Thus, there are different states of mind based on a number of parameters which include, but not limited to, purchase timeline. These states of mind are in fact the psycho-demographics. The social media A-Path I have defined that looks at steps in consumer-brand relationships (Attention > Attraction > Affinity > Audience > Advocates) is one way of looking at a psycho-demographic. The stages of the social media marketing funnel (Awareness > Consideration > Sale > Loyalty > Advocate) is another way. Brand perception is another psycho-demographic. How does the prospective target audience truly feel about your offering? Domino’s recently reinvented their company by taking an honest look at their perception and crafting a transparent campaign to the realities.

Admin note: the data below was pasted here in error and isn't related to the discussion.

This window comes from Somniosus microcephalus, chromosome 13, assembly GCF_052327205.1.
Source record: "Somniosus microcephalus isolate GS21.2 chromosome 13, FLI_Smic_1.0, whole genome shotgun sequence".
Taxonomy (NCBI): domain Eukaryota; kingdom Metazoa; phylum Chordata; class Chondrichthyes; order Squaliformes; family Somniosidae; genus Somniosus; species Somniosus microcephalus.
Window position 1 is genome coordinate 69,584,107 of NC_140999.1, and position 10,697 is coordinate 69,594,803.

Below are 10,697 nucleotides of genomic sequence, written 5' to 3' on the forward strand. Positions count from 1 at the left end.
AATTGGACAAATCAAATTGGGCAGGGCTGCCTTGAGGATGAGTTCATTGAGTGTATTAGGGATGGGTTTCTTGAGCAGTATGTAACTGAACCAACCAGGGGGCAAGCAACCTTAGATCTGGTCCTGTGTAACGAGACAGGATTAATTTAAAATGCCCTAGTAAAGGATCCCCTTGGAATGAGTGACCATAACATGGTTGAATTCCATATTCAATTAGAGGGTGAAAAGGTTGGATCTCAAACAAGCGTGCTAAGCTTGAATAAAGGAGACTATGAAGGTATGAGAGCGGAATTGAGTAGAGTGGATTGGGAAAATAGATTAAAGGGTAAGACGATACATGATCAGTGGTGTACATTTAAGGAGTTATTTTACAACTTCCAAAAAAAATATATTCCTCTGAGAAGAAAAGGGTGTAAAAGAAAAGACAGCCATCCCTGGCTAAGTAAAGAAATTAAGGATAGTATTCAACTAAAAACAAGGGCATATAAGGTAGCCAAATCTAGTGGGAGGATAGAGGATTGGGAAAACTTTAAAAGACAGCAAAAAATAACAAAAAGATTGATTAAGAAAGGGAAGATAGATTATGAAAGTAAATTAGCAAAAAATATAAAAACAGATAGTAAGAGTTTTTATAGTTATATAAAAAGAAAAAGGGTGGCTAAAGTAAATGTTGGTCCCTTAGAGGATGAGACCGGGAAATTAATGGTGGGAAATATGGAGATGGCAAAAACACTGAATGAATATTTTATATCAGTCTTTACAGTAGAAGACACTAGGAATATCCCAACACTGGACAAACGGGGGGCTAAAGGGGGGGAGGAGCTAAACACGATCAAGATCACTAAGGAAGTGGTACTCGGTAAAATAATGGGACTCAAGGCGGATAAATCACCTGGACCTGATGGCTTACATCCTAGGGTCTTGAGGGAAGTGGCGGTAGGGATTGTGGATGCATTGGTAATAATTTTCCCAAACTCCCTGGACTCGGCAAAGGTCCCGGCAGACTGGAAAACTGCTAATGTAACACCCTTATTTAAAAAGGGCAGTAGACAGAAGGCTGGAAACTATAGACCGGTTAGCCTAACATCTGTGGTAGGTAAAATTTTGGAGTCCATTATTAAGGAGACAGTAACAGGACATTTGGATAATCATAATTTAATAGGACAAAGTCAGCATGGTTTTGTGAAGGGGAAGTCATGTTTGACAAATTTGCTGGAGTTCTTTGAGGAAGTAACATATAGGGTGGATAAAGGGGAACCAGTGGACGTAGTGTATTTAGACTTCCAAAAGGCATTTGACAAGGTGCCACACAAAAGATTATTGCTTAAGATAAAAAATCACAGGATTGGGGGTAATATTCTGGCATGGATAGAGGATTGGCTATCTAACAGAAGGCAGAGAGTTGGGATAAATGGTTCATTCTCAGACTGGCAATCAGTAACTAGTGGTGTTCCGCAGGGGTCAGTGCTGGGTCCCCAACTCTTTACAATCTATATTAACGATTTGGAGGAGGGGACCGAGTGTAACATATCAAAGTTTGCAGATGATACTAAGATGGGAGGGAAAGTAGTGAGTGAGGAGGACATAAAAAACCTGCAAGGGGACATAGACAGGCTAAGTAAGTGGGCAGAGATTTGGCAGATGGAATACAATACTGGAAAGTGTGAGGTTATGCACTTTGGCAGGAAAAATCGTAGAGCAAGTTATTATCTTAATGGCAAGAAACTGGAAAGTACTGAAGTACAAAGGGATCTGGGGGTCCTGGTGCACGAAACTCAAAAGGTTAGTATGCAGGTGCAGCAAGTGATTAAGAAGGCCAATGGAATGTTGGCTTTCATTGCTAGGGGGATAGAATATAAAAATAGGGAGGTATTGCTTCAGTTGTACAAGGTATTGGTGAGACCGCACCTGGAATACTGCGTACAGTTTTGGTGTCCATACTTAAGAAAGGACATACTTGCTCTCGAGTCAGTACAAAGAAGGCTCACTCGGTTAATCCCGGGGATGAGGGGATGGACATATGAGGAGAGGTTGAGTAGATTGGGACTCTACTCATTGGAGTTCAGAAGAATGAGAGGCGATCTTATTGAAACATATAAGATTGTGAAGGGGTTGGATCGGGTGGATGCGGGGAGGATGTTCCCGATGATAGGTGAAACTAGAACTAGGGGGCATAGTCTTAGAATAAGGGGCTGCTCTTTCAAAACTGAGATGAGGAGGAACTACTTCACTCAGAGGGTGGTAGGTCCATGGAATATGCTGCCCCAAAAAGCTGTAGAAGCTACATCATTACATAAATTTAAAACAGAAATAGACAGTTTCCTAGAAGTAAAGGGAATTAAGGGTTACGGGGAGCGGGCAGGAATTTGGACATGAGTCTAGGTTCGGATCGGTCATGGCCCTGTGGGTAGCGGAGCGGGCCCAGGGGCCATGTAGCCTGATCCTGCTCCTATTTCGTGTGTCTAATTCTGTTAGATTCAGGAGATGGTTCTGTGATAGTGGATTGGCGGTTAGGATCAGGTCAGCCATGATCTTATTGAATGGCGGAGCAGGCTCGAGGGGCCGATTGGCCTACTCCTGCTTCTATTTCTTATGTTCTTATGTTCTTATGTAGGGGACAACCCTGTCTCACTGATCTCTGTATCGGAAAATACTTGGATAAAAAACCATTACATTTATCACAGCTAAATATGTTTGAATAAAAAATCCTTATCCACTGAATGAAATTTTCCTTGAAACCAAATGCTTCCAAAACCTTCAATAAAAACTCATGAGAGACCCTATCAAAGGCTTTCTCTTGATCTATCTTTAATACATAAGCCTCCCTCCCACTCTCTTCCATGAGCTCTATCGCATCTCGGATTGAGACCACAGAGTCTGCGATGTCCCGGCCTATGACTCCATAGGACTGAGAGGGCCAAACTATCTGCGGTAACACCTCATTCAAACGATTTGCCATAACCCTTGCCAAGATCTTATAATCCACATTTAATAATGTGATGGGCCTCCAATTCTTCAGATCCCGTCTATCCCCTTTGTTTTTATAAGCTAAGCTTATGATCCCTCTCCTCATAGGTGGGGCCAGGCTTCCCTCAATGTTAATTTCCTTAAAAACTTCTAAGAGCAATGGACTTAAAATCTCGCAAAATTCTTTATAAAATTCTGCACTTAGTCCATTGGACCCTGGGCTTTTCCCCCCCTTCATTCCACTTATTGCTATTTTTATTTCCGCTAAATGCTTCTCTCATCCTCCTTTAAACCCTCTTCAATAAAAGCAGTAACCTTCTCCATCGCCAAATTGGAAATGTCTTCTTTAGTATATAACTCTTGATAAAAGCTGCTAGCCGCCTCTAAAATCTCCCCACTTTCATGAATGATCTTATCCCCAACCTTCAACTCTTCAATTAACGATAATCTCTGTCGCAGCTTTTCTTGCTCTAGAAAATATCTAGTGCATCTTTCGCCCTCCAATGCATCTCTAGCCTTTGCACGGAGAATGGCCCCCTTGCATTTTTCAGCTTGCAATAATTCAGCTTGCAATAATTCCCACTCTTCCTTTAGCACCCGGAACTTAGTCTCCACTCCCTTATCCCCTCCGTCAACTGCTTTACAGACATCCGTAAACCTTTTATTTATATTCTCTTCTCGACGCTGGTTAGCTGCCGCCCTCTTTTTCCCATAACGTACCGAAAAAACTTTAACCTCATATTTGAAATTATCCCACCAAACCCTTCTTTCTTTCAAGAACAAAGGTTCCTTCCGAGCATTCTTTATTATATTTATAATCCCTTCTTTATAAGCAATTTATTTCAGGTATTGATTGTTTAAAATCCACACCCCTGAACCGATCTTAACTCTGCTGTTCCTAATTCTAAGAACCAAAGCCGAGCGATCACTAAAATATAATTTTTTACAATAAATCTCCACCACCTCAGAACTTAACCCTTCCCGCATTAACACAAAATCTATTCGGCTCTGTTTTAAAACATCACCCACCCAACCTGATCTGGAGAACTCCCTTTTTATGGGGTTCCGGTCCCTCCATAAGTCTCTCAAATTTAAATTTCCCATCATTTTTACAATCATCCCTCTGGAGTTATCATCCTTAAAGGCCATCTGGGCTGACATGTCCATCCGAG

The point is that you need to understand your audience’s state of mind and form sub-segments of your audience. Not just on traditional demographics, but psycho-demographics as well. You need to produce contextual relevant owned media and paid media for the different segments. You need to engage in a relevant way to the different psycho-groups.

It is time for businesses to not only look at statistics and numbers (yes, they are still very important), but to start treating people as people with different states of mind, different psycho-demographics. Then market to your audience groups and engage in a relevant way.

Make It Happen!
Social Steve



Filed under brand marketing, content marketing, marketing, social media, social media marketing, Social Steve, socialmedia, SocialSteve

12 responses to “Marketing Demographics and the Ramifications of Social Media:

  1. Another thought-provoking post, Steve. A couple of things come to mind – no so much in the way of disagreement – but more in the way of musicians riffing off of themes: